Re: package ownership in Debian
On 7/29/06, Manoj Srivastava <firstname.lastname@example.org> wrote:
On Fri, 28 Jul 2006 14:11:03 -0300, Henrique de Moraes Holschuh <email@example.com> said:
> On Fri, 28 Jul 2006, martin f krafft wrote:
>> also sprach Matthew Garrett <firstname.lastname@example.org>
>> [2006.07.28.1737 +0100]:
>> > If Debian had slightly less of a culture of "Keep your hands off
>> > my package", I'd do it here instead.
>> I've been thinking about this a lot for the past week.
>> Is there any way this could be changed?
> Yes, and we could start by really enforcing co-maintainership. Make
> it 100% mandatory for all essential, required and base packages at
Err, I am not sure co-maintaining packages actually
unequivocally improves packaging quality or response times. There are
teams that work well for a packagfe, and then there are packages
where team maintainence has not worked out.
It won't improve packages from the first day, but in my experience it
has improved the way i can communicate with people. It's easier for me
talk with a member or two in a group and sometimes join them
temporarily and help. The one-man approach, when this one-man is a
freak hurts the project, and when the person is sane and the
package(s) needs more work, you end with a group maintanance even if
You wrote that there are teams that work well for a package, and then
there are packages where team maintenance has not worked out. These
packages where team maintenance has not worked out were well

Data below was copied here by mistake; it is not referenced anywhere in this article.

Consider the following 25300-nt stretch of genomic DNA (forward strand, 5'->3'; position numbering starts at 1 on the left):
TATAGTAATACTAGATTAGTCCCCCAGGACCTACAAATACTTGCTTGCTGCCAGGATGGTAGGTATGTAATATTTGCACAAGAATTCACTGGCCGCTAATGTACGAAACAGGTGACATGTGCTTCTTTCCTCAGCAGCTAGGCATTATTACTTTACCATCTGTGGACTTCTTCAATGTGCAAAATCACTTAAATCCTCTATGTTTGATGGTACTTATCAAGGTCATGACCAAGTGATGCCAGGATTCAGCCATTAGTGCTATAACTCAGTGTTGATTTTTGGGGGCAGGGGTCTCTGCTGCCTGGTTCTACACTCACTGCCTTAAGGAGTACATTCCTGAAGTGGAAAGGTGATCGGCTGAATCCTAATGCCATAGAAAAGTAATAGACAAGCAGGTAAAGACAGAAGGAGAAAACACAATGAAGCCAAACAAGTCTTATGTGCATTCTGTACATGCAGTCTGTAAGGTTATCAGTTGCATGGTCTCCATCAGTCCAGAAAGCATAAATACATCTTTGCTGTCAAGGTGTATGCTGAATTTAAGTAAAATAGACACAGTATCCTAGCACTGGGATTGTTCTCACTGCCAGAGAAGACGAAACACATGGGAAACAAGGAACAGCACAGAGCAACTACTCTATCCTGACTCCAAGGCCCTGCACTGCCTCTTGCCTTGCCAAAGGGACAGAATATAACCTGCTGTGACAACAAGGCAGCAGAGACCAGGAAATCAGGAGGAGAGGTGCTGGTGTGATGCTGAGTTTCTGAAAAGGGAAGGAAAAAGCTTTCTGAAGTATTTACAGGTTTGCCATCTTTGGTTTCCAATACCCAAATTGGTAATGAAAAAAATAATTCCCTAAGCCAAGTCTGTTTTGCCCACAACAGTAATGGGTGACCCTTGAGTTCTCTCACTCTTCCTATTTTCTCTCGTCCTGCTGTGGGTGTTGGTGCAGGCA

maintained by one person before or what? If not, i disagree.
> Co-maintainers are much closer to what is being done in a package
> than joe-random developer. Also, co-maintainership is far less
> prone to fire-and-forget uploads that hose things, and are nicer to
> people who feel very strongly about their packages.
Co-maintainerships require communication, and ability and
desire to share decisions, can result in a culture of "it is someone
elses problem (neat aphorism in german, I believe)", and if the team
does not trust one of the members, then things can turn ugly.
Sometimes, too many cooks do indeed spoil the broth.
I think the debian-installer guys can tell you otherwhise.
> IMO, if we could reach a better level of resilience, lower response
> times, and agility with co-maintainership, it would be better than
> going to the extreme Ubuntu did.
I am not yet convinced that that is the case universally,
especially if you force people to work in teams.
Hello, i thought Debian project was a big team. If people here don't
want to work in a team, we're going nowhere.
I think that force is the wrong term, we should encourage and in some
cases require to avoid single point of failure, IMHO.